Dear brethren in Episcopal service!
The lifting of the excommunication of the four bishops consecrated by Archbishop Lefebvre in 1988 without a mandate from the Holy See has led to a violent discussion both within and outside the Catholic Church for a variety of reasons as we have never experienced. Many bishops felt helpless before an event, which came unexpectedly and could barely be positively classified in the questions and tasks of the Church of today.
Although many pastors and believers welcome in principle the desire of the Pope for reconcilistion, many were prepared to place on the other hand, the question of the appropriateness of such a gesture, given the real urgencies of religious life in our time.
Several groups, however, accused the pope of wanting to return to the time before the Council and an avalanche of protests began to move, which made bitter injuries visible and this could be seen immediately. So I am under an obligation to you, dear brethren, to provide a clarifying word, which should help to understand the intentions, which I and the competent organs of the Holy See have been following with this step. I hope in this way to promote peace in the church.
One for me unpredictable mishap was that the lifting of the excommunication was overtaken by the Williamson case. The quiet gesture of mercy to four validly but not legally consecrated bishops appeared suddenly as something quite different: as a rejection of Christian-Jewish reconciliation and the withdrawal of what the Council in this matter has declared as the way of the Church.
An invitation to reconciliation with a separated Church grouping became the reverse: an apparent return from all the steps forward in the reconciliation of Christians and Jews, which had gone on since the Council and whose achievement had been from the start a goal of my theological work. The fact that this superimposition of two opposing processes occurred and disturbed the peace between Christians and Jews as well as peace in the contemporary church, I can only deeply regret.
I hear that closely following the news on the Internet would have allowed knowledge to be obtained of the problem. I learn from the fact that we at the Holy See have to pay careful attention to this news source in the future.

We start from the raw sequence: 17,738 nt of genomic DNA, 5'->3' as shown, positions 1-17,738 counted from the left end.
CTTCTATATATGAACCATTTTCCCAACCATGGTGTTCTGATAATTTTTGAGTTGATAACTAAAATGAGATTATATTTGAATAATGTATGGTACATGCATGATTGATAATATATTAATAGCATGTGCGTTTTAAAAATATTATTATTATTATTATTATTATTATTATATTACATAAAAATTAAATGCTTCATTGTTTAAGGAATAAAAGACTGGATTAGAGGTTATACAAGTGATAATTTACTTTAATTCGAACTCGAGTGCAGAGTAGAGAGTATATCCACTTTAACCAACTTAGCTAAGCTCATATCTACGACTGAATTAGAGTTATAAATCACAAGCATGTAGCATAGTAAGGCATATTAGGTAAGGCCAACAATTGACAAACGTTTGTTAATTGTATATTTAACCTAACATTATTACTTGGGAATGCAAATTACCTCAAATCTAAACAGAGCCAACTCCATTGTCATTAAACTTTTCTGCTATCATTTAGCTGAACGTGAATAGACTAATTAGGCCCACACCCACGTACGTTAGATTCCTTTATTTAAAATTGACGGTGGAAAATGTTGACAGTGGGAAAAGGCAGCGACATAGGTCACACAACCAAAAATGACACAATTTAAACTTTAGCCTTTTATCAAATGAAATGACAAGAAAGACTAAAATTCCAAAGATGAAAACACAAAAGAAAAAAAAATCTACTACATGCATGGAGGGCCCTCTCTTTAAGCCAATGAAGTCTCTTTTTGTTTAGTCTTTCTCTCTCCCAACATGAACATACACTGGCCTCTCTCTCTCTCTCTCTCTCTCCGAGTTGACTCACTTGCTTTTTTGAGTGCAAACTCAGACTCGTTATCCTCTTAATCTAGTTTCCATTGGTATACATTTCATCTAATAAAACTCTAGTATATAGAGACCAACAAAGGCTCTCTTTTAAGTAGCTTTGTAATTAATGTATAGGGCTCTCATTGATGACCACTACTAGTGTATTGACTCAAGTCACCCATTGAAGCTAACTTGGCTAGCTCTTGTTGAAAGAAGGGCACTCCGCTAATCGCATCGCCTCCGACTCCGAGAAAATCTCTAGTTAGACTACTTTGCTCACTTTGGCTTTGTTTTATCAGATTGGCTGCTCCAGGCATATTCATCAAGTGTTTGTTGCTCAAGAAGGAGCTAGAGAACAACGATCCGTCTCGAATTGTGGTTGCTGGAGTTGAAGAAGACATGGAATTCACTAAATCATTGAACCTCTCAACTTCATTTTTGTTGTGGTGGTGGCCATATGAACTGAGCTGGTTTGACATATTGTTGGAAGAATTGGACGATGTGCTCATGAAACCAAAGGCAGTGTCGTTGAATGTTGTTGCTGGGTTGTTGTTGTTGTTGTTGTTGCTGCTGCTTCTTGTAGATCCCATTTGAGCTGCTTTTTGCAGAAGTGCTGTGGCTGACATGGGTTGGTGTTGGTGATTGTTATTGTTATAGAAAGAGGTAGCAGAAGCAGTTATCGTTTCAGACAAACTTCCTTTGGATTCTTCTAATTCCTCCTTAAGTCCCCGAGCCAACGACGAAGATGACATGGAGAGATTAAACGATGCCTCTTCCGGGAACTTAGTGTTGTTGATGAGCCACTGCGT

It saddens me that even Catholics who actually should know better believed that they had to show such hostility to me. Even more so, I thank the Jewish friends who have helped to resolve the public misunderstanding quickly and to create an atmosphere of friendship and trust, which – as in the time of Pope John Paul II – and also during the entire period of my Pontificate had existed, and God be praised this continues to exist.
A further breakdown, which I sincerely regret, is that the boundary and scope of the measure published on 21 1. 2009 was not clearly enough explained. The excommunication is about people, not institutions.
Episcopal consecration without papal mandate means the danger of a schism, because it puts in question the unity of the Bishops’ College with the Pope. The Church must, therefore, with the harshest punishment of excommunication react, and to lead those punished to repentance and back into unity. 20 years after the ordinations this goal is unfortunately still not been achieved. The withdrawal of the excommunication serves the same purpose as the punishment itself: once again the four bishops are invited to return.
This gesture was made possible after they clarified their fundamental recognition of the Pope and his pastoral office, albeit with reservations about the obedience to his teaching authority and with concern about Vatican II.
This brings me back to the distinction between person and institution. The withdrawal of excommunication was a measure in the field of church discipline: The people were freed from the punishment with the heaviest burden of conscience. From this level, the disciplinary and doctrinal fields should be differentiated. That the SSPX has no canonical status in the church was not really based on disciplinary, but on doctrinal reasons.